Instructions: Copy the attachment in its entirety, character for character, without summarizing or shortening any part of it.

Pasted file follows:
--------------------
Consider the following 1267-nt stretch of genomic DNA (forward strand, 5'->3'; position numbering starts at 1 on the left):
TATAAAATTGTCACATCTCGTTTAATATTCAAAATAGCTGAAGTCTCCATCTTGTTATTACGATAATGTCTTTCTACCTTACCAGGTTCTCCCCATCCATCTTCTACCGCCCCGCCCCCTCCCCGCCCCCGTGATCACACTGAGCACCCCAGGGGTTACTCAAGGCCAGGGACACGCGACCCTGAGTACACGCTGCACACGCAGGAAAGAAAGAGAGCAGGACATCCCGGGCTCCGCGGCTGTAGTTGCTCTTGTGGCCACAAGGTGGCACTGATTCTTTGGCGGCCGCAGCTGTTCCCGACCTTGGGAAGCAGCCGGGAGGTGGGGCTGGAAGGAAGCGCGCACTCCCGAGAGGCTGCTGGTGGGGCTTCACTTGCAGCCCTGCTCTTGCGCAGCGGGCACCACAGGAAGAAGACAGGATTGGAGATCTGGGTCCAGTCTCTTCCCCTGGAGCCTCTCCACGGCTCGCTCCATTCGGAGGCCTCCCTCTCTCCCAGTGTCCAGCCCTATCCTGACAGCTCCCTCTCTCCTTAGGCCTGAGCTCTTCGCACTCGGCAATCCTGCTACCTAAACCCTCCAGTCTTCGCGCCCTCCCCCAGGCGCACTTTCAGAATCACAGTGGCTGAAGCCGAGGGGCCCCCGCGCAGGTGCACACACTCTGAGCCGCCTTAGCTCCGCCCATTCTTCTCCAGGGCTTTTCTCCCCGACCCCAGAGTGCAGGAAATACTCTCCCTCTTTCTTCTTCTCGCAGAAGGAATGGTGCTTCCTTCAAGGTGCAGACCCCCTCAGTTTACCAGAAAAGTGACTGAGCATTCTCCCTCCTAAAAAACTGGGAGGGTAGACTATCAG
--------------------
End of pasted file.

Consider the following 1267-nt stretch of genomic DNA (forward strand, 5'->3'; position numbering starts at 1 on the left):
TATAAAATTGTCACATCTCGTTTAATATTCAAAATAGCTGAAGTCTCCATCTTGTTATTACGATAATGTCTTTCTACCTTACCAGGTTCTCCCCATCCATCTTCTACCGCCCCGCCCCCTCCCCGCCCCCGTGATCACACTGAGCACCCCAGGGGTTACTCAAGGCCAGGGACACGCGACCCTGAGTACACGCTGCACACGCAGGAAAGAAAGAGAGCAGGACATCCCGGGCTCCGCGGCTGTAGTTGCTCTTGTGGCCACAAGGTGGCACTGATTCTTTGGCGGCCGCAGCTGTTCCCGACCTTGGGAAGCAGCCGGGAGGTGGGGCTGGAAGGAAGCGCGCACTCCCGAGAGGCTGCTGGTGGGGCTTCACTTGCAGCCCTGCTCTTGCGCAGCGGGCACCACAGGAAGAAGACAGGATTGGAGATCTGGGTCCAGTCTCTTCCCCTGGAGCCTCTCCACGGCTCGCTCCATTCGGAGGCCTCCCTCTCTCCCAGTGTCCAGCCCTATCCTGACAGCTCCCTCTCTCCTTAGGCCTGAGCTCTTCGCACTCGGCAATCCTGCTACCTAAACCCTCCAGTCTTCGCGCCCTCCCCCAGGCGCACTTTCAGAATCACAGTGGCTGAAGCCGAGGGGCCCCCGCGCAGGTGCACACACTCTGAGCCGCCTTAGCTCCGCCCATTCTTCTCCAGGGCTTTTCTCCCCGACCCCAGAGTGCAGGAAATACTCTCCCTCTTTCTTCTTCTCGCAGAAGGAATGGTGCTTCCTTCAAGGTGCAGACCCCCTCAGTTTACCAGAAAAGTGACTGAGCATTCTCCCTCCTAAAAAACTGGGAGGGTAGACTATCAG